The Corporate Immigration Review: Singapore
Introduction to the immigration framework
There are very few formalities required to visit Singapore on business. The passports of most countries are accepted for entry to Singapore without a visa. A visit pass valid for 30 to 60 days for persons holding an APEC business travel card is normally issued upon arrival in Singapore, and covers visits for '(a) social, business or professional purposes, (b) as a tourist, or (c) for the purposes of seeking employment or being employed in Singapore'.
An exemption is available to engage in certain short-term activities in Singapore without a work pass. Otherwise, a work pass is required to engage in any employment, trade, vocation or profession. Applying for work passes in Singapore is a relatively smooth and uncomplicated process, taking about three weeks. The Ministry of Manpower (MOM) issues the following passes to live and work in Singapore:
- a work permit for low and semi-skilled workers, domestic workers, confinement nannies (restricted to Malaysian citizens), and performing artistes employed by eligible public entertainment outlets;
- an S pass for mid-level skilled technical workers;
- an employment pass for professionals, managers, executives and highly paid or highly skilled individuals, or individuals who are both highly paid and highly skilled;
- a personalised employment pass (PEP) for high-earning professionals, managers and executives (PMEs); and
- an EntrePass for entrepreneurs intending to start new businesses in Singapore that contribute to local employment.
Employment passes – the type of work pass that is most relevant for corporate immigration – are, as a matter of practice, issued for 12 to 24 months at a time in the first instance. They may be renewed – typically for 12, 24 or 36 months at the discretion of the issuing authority – as early as six months prior to expiry. Early renewal involves no loss or wastage of the validity period of the holder's current pass.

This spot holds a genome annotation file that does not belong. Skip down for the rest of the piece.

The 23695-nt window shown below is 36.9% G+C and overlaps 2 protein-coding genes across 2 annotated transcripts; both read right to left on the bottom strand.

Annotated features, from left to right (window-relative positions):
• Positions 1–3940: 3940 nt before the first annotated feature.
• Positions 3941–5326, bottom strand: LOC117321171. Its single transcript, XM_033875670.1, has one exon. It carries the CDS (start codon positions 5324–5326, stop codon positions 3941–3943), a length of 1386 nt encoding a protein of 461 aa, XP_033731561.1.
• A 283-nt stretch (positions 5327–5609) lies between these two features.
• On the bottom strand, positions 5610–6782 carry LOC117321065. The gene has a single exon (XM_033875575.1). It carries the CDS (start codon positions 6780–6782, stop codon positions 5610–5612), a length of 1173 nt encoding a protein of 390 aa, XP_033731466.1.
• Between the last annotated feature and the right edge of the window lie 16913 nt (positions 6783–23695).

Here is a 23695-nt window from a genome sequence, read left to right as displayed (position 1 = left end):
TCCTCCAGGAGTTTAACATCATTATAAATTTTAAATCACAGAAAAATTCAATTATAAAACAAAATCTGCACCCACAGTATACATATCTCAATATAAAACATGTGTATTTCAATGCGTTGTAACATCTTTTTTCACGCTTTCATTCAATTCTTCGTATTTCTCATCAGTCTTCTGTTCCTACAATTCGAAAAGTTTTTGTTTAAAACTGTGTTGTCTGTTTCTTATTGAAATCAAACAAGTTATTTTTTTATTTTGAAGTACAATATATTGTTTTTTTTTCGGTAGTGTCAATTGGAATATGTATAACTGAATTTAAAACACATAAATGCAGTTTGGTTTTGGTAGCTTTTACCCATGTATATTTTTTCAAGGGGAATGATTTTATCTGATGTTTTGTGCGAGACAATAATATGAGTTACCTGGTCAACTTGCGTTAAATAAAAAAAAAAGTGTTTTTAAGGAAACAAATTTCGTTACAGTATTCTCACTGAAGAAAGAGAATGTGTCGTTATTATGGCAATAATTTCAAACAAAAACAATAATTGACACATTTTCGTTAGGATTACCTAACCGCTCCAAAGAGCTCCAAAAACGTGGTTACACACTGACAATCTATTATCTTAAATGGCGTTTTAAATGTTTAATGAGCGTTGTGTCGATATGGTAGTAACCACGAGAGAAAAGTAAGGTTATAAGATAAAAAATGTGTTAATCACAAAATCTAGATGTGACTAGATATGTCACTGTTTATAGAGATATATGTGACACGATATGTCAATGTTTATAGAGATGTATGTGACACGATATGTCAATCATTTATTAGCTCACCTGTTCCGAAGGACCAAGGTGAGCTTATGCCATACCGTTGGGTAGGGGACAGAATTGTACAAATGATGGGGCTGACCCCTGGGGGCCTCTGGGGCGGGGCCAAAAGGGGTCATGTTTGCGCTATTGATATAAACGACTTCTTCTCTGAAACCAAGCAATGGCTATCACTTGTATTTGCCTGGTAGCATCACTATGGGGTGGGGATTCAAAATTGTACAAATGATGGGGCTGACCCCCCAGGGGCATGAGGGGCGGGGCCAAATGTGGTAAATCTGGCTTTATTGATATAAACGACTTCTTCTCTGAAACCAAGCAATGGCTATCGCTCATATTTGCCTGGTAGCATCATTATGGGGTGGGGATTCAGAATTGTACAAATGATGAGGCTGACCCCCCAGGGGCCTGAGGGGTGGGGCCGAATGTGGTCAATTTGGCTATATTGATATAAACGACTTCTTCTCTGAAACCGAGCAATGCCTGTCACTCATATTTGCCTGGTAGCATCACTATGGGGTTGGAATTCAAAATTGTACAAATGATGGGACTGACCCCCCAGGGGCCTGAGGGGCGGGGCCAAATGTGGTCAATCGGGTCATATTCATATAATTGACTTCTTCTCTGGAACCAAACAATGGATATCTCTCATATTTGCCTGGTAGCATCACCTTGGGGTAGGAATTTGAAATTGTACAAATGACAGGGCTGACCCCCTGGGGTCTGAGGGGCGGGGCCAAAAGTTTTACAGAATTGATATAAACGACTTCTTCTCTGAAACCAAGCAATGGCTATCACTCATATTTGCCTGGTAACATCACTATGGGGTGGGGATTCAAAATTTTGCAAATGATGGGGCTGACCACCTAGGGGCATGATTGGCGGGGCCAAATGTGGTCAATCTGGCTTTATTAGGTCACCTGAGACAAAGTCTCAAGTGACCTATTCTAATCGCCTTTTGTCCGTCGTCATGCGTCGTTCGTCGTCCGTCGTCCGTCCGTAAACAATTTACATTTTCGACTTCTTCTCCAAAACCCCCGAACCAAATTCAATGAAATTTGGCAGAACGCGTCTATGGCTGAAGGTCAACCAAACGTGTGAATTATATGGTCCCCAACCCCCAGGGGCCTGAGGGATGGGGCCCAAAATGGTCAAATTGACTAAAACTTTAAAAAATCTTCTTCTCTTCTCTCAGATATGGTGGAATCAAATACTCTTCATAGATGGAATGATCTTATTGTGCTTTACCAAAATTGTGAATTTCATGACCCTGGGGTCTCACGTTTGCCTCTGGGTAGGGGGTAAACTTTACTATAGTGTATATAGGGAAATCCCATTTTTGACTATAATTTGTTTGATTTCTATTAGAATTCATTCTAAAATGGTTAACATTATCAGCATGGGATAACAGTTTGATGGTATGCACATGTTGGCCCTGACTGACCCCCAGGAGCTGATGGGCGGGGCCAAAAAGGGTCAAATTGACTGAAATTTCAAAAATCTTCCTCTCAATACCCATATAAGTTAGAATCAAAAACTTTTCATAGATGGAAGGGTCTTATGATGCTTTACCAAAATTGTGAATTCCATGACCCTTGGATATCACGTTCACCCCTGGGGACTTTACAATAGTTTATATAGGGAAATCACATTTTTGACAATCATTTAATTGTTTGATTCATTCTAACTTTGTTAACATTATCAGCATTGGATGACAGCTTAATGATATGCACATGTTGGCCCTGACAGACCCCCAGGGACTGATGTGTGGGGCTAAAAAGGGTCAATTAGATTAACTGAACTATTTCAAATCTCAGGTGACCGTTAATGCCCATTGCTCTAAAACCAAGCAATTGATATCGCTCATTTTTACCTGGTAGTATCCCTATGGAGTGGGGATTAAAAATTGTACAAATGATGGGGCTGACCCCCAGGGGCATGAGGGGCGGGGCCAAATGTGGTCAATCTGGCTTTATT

Investors and holders of employment passes, S passes and PEPs can apply to live in Singapore on a more settled basis as permanent residents. A person may include his or her spouse and children under 21 years in an application for permanent residence. Singapore permanent resident status is effectively granted for three or five years at a time, and may also
be renewed prior to expiry. Permanent residents do not require work passes to engage in employment or business.
Permanent residents may apply to become Singapore citizens by registration. If the application is granted, the person must renounce his or her foreign citizenship before becoming registered as a Singapore citizen.
i Legislation and policy
The primary immigration-related statutes are the Constitution of the Republic of Singapore, the Immigration Act, the Employment of Foreign Manpower Act and the Enlistment Act.
The Constitution contains the provisions governing citizenship by birth, descent, registration and naturalisation, renunciation of citizenship and deprivation of citizenship.
The Enlistment Act obliges Singapore permanent residents and citizens to perform both full-time and 'operationally ready' (i.e., reservist) national service in the armed forces.